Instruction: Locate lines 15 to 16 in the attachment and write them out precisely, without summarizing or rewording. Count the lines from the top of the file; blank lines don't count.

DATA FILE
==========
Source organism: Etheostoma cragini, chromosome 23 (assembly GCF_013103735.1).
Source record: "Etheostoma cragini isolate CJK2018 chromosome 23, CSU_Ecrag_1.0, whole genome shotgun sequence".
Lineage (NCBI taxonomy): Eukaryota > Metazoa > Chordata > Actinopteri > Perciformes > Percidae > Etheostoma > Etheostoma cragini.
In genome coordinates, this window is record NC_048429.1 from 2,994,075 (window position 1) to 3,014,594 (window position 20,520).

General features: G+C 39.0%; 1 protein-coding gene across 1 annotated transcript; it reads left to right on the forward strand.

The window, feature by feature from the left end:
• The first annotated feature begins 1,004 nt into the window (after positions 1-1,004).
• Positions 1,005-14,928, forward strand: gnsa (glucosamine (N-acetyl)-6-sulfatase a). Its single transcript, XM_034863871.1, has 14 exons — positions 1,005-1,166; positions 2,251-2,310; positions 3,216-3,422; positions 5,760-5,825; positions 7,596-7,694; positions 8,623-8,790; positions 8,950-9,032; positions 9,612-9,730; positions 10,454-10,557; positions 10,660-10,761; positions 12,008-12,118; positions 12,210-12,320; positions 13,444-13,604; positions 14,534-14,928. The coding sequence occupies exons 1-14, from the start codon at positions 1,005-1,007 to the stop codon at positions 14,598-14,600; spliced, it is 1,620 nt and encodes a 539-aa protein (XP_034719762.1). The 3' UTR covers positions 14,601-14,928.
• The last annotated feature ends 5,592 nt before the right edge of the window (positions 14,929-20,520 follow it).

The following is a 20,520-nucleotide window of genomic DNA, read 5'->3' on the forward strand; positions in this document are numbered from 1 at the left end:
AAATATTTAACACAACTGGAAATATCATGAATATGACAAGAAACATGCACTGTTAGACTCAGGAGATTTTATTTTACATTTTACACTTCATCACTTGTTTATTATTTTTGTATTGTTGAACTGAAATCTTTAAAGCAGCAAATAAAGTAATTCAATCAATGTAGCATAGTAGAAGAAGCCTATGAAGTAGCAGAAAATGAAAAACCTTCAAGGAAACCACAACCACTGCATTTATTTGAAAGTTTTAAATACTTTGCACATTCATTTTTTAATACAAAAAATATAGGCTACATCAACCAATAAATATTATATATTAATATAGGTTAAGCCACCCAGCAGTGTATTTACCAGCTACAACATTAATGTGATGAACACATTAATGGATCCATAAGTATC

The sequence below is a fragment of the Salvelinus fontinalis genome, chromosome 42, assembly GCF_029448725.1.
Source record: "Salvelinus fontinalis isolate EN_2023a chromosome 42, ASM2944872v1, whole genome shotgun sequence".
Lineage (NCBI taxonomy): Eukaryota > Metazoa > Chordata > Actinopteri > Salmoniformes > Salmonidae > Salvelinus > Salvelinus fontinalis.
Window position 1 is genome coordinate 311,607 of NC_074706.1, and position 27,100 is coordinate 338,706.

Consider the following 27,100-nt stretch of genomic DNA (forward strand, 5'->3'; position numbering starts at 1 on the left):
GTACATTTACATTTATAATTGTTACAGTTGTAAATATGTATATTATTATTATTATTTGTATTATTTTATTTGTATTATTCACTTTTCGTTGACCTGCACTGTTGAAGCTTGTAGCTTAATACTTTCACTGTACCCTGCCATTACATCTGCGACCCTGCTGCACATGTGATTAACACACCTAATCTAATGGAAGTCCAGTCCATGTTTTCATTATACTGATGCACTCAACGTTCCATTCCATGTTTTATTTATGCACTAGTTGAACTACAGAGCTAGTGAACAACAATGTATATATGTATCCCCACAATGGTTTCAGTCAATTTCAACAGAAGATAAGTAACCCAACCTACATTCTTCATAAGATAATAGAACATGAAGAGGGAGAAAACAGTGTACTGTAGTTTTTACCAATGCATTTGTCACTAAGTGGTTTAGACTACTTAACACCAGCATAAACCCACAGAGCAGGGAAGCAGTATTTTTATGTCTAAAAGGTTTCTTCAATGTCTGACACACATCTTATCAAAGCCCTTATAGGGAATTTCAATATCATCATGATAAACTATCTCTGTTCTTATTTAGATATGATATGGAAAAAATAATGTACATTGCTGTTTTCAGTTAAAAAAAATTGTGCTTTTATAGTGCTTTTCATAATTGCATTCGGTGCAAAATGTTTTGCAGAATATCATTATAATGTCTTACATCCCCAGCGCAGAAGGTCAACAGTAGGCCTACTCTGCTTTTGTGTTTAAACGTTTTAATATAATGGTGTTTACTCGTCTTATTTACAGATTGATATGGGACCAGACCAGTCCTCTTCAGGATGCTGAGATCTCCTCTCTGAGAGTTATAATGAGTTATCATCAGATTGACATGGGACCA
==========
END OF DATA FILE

Window position 1 is genome coordinate 311,607 of NC_074706.1, and position 27,100 is coordinate 338,706.

Consider the following 27,100-nt stretch of genomic DNA (forward strand, 5'->3'; position numbering starts at 1 on the left):